3. She was compelled by threats,
if not by violence, to make the charge
against the victim.
4. When she came to apply the match
Coy asked her if she would burn him
after they had “been sweethearting” so long.
5. A large majority of the “superior”
white men prominent in the affair
are the reputed fathers of mulatto children.
These are not pleasant facts, but they are illustrative of the vital phase of the so-called race question, which should properly be designated an earnest inquiry as to the best methods by which religion, science, law and political power may be employed to excuse injustice, barbarity and crime done to a people because of race and color. There can be no possible belief that these people were inspired by any consuming zeal to vindicate God’s law against miscegenationists of the most practical sort. The woman was a willing partner in the victim’s guilt, and being of the “superior” race must naturally have been more guilty.
NOT IDENTIFIED BUT LYNCHED
February 11, 1893, there occurred in Shelby County, Tennessee, the fourth Negro lynching within fifteen months. The three first were lynched in the city of Memphis for firing on white men in self-defense. This Negro, Richard Neal, was lynched a few miles from the city limits, and the following is taken from the Memphis (Tenn.) Scimitar:
As the Scimitar stated on Saturday the Negro, Richard Neal, who raped Mrs. Jack White near Forest Hill, in this county, was lynched by a mob of about 200 white citizens of the neighborhood. Sheriff McLendon, accompanied by Deputies Perkins, App and Harvey and a Scimitar reporter, arrived on the scene of the execution about 3:30 in the afternoon. The body was suspended from the first limb of a post oak tree by a new quarter-inch grass rope. A hangman’s knot, evidently tied by an expert, fitted snugly under the left ear of the corpse, and a new hame string pinioned the victim’s arms behind him. His legs were not tied. The body was perfectly limber when the Sheriff’s posse cut it down and retained enough heat to warm the feet of Deputy Perkins, whose road cart was converted into a hearse. On arriving with the body at Forest Hill the Sheriff made a bargain with a stalwart young man with a blonde mustache and deep blue eyes, who told the Scimitar reporter that he was the leader of the mob, to haul the body to Germantown for $3.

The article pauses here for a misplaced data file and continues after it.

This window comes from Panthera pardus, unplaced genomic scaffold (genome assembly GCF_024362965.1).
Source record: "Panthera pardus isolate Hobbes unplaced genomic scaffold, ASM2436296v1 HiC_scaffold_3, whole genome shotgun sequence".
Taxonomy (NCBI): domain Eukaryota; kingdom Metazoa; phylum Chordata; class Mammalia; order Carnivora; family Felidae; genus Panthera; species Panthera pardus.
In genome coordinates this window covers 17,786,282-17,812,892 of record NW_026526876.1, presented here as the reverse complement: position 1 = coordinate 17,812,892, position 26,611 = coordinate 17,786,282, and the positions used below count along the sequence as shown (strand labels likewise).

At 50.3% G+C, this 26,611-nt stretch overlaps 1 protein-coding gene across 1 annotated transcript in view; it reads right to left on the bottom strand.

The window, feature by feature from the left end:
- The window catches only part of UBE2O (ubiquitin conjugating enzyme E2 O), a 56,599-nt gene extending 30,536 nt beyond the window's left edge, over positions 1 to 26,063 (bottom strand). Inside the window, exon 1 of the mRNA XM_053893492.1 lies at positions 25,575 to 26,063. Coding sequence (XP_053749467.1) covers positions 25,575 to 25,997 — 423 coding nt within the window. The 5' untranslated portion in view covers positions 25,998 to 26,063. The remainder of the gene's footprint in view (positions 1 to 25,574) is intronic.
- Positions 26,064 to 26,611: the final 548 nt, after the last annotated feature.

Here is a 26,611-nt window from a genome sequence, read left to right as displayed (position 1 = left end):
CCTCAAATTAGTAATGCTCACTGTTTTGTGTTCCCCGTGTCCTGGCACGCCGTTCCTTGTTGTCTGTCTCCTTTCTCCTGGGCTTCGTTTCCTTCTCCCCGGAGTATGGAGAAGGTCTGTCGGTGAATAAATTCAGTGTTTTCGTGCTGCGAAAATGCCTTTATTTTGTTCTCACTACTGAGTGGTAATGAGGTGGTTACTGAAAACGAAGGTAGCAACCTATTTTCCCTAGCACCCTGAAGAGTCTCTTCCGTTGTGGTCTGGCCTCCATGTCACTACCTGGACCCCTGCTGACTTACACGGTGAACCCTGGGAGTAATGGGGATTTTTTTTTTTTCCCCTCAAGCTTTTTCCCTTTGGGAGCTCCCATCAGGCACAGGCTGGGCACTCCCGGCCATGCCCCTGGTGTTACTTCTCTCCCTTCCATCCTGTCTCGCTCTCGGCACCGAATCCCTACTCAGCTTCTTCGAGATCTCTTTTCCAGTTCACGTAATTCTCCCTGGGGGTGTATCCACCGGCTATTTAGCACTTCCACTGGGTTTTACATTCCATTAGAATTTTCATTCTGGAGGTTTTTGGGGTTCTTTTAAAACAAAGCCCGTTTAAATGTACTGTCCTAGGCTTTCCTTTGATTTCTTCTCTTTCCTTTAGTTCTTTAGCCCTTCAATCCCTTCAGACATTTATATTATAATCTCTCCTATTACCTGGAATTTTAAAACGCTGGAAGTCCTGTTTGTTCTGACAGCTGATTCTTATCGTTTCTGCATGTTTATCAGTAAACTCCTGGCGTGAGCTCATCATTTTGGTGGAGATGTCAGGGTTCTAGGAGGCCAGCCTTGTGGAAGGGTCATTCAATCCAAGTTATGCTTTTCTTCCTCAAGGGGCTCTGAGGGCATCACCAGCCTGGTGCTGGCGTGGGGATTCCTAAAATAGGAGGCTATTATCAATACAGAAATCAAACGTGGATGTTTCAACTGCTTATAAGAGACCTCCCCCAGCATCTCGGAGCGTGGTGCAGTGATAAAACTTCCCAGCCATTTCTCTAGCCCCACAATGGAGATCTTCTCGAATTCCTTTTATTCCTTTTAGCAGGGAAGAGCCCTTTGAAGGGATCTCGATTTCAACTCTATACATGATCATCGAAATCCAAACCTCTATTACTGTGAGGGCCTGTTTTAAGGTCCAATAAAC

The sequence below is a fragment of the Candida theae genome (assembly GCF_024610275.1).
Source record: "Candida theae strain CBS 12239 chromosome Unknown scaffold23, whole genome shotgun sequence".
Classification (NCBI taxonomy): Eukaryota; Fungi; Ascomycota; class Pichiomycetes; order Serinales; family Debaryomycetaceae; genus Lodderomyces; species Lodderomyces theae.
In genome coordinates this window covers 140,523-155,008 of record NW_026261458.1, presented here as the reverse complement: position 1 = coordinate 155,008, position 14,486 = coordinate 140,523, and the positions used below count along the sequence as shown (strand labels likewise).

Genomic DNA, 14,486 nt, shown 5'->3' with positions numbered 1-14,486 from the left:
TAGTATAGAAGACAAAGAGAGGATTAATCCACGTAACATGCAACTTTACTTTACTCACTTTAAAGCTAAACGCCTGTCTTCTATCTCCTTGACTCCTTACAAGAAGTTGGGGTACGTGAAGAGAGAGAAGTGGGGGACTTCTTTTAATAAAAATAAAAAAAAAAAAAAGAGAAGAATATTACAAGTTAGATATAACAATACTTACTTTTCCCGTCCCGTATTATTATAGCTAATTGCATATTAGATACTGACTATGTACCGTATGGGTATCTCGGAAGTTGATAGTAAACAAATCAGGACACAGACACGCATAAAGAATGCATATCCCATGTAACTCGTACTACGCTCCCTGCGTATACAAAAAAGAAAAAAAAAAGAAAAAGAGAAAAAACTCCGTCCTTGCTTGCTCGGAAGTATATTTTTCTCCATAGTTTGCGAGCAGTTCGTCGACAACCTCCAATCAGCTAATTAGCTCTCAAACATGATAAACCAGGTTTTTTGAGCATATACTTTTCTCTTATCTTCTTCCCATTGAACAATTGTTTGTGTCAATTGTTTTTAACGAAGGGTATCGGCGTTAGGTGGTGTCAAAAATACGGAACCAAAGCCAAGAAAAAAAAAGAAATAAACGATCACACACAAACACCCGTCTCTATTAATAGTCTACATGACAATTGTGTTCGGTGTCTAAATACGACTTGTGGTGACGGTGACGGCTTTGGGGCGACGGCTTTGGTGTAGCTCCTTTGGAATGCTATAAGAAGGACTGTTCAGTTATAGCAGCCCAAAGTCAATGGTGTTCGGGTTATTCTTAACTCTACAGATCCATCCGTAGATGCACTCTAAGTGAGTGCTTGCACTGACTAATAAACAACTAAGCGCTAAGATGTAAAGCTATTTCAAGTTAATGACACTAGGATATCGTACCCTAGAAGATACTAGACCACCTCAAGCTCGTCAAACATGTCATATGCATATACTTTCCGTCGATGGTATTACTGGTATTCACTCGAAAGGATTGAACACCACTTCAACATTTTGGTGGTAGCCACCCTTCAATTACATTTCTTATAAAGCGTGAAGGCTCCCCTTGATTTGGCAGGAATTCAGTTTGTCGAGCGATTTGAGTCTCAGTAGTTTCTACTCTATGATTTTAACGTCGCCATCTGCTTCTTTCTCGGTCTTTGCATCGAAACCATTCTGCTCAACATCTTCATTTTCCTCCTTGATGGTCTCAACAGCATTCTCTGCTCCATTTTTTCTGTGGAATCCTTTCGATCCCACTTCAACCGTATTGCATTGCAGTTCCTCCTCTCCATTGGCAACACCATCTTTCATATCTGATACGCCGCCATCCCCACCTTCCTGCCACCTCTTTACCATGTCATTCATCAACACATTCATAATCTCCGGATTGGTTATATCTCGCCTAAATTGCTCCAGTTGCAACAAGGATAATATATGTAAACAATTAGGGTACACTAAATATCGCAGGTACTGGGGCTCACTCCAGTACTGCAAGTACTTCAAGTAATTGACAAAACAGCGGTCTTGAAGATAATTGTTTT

When within half-a-mile of Germantown the Sheriff and posse were overtaken by Squire McDonald of Collierville, who had come down to hold the inquest. The Squire had his jury with him, and it was agreed for the convenience of all parties that he should proceed with the corpse to Germantown and conduct the inquiry as to the cause of death. He did so, and a verdict of death from hanging by parties unknown was returned in due form.
The execution of Neal was done deliberately
and by the best people of
the Collierville, Germantown and Forest Hill neighborhoods, without
passion or exhibition of anger.